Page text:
Colorado River

Colorado River History

The Colorado River was once called the Grand River, and nearly 100 years ago, on July 25, 2012, Congressman Edward Taylor helped to persuade Congress to officially change the river’s name to what it is now. As Taylor stated of the Grand River, it is "a meaningless misnomer because practically everything in Colorado is grand."


Water Emergency Staved at Lake Mead

With unusually high rainfall in May and June, the second-highest level of precipitation during that period in the past 108 years, trailing only 1983, Lake Mead water levels were boosted thereby averting a possible water emergency that would have triggered cuts in water allocations next year. Officials had warned as recently as June that there was a 33 percent chance of a “Tier 1” water shortage in 2016, which occurs when the water level in Lake Mead drops below an elevation of 1,075 feet. A Tier 1 declaration would result in a cut of 320,000 acre-feet to Arizona’s share of Colorado River water, about an 11 percent reduction. In August the U.S. Bureau of Reclamation (BOR) reported that there would not be an emergency declaration. Lake Mead’s elevation was at 1,078.24 feet at the end of August. In addition to dropping the chances of a Tier 1 declaration to zero for 2016, the BOR lowered predictions for 2017 from the 75 percent chance it was looking at this summer to just 18 percent in the latest report. While the findings are good news for all seven states in the Colorado River basin, the drought is definitely not over but this will buy time to find more collaborative solutions.


September 29, 2015--Water users seek ways to avoid forced cutbacks (Pine River Times)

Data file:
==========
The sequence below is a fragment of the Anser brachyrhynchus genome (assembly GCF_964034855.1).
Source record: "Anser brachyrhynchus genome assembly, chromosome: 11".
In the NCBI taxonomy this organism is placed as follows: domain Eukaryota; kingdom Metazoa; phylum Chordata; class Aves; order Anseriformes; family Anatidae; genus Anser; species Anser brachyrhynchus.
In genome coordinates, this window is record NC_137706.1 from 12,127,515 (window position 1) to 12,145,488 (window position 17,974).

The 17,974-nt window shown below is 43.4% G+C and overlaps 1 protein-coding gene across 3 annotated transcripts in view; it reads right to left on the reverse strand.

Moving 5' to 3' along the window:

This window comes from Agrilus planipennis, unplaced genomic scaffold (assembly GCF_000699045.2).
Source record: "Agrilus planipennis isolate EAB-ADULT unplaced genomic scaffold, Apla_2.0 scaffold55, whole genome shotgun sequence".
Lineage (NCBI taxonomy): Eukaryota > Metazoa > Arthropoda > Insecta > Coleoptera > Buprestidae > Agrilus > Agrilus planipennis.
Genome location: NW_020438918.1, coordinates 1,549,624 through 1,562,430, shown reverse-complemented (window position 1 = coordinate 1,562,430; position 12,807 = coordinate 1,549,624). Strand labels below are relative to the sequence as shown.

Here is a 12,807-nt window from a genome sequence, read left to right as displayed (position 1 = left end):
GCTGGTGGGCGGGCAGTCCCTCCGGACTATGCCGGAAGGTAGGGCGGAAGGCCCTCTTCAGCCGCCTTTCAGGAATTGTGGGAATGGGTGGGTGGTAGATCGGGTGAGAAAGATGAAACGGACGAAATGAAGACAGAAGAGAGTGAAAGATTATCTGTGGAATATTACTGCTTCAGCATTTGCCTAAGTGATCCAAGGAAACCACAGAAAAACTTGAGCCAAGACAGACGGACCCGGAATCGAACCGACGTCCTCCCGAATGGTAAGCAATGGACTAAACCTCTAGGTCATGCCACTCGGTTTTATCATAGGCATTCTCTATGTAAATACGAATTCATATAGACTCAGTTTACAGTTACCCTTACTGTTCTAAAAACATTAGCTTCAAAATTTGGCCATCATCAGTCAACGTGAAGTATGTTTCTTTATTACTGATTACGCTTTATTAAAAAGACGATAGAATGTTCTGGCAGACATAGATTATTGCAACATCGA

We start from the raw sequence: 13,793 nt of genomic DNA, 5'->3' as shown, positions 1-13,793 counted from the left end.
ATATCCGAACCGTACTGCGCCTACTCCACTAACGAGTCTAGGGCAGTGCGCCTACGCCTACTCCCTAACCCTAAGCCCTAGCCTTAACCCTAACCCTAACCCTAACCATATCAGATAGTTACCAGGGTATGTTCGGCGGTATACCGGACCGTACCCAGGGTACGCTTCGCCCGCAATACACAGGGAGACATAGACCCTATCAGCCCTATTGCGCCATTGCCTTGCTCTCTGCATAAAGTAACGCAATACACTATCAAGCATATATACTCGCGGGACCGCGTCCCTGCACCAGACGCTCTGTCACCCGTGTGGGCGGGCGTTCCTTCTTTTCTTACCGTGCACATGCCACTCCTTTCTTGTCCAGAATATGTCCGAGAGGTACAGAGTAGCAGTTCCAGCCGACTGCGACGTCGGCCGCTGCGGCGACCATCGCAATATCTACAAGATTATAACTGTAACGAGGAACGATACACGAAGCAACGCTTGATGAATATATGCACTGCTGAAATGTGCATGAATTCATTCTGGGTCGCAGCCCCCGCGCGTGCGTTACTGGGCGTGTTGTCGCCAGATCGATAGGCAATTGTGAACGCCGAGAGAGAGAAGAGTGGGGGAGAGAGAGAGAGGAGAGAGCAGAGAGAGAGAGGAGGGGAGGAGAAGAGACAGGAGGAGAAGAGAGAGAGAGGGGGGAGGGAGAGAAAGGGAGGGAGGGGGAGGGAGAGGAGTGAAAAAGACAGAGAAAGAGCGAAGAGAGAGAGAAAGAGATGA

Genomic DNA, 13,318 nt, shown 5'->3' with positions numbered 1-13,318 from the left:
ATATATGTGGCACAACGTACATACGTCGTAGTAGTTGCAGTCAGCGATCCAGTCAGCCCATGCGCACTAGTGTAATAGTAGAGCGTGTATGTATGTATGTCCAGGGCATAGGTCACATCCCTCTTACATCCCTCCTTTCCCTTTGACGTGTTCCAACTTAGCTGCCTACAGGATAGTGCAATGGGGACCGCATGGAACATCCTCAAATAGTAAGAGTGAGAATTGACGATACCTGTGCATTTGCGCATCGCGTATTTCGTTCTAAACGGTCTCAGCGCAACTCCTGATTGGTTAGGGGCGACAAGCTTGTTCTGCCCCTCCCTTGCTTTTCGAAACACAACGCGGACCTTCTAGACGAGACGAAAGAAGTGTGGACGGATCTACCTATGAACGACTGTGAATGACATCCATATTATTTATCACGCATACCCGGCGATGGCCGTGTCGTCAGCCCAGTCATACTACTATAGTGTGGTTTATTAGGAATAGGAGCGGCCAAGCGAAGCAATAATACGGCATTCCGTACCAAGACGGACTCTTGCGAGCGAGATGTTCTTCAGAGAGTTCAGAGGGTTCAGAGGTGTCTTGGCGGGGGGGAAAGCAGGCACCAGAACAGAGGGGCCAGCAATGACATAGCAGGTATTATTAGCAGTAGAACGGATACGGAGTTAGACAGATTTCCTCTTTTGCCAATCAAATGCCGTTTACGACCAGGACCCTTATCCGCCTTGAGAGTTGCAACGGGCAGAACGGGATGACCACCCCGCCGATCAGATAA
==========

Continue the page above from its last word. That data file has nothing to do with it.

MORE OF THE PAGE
The nightmare scenario for West Slope water nerds is a "call" on the Colorado River, meaning that Colorado, Wyoming, and Northwest New Mexico are not delivering a legally required amount of water to California, Nevada, Arizona, and Utah. If or when that happens, some water users in the three Upper Basin states will have their water use curtailed so that the Lower Basin sta


September 1, 2015--Spring rains boosted Lake Mead, heading off water emergency--for now (Arizona PBS)

Unusually high rainfall in the Colorado River basin this spring helped boost Lake Mead water levels, averting a possible water emergency that would have triggered cuts in water allocations next year. Officials had warned as recently as June that there was a 33 percent chance of a “Tier 1″ water shortage in 2016, which occurs when the water level in Lake Mead drops below an elev


August 24, 2015--Water fight stirs up old rivalries in Colorado (Wall Street Journal)

As many as 60,000 tourists raft the Colorado River above this scenic canyon town each summer, and local boosters want to keep them coming—by diverting some of the river’s flow to feed a new network of white-water recreation parks.


July 28, 2015--Family Farm Alliance Rrport: 'Colorado River Basin water management - principles & recommendations' (Water Wired)

The Family Farm Alliance is a grass-roots organization with the sole mission of protecting and enhancing irrigated agriculture in the Western United States.


July 22, 2015--California’s big groundwater problem (New York Times)

California struggles to measure how much water its heaviest users draw from its rivers and streams.


July 20, 2015--2nd version of water plan to set key principles (Grand Junction Sentinel)

The second version of the Colorado Water Plan offers some assurance to the Western Slope about the process for deciding how the state will deal with water issues, but it still leaves the Western Slope open to pressure from the east and west, water officials said. The second version of the plan unveiled this month also earned plaudits from environmental organizations for its emphasis on con


July 19, 2015--CO History: Grand River renamed Colorado River (9 News)

The Colorado River was once called the Grand River, a name that Congressman Edward T. Taylor said was "a meaningless misnomer.


July 17, 2015--How the West overcounts its water supplies (New York Times)

Paul Matuska is the closest thing the American West has to a water cop, and his beat includes Needles, Calif., a beleaguered desert town midway between Flagstaff, Ariz., and Los Angeles. About 4,800 people live in Needles, on the western bank of the Colorado River where it cuts a swath in the mud between California and Arizona.


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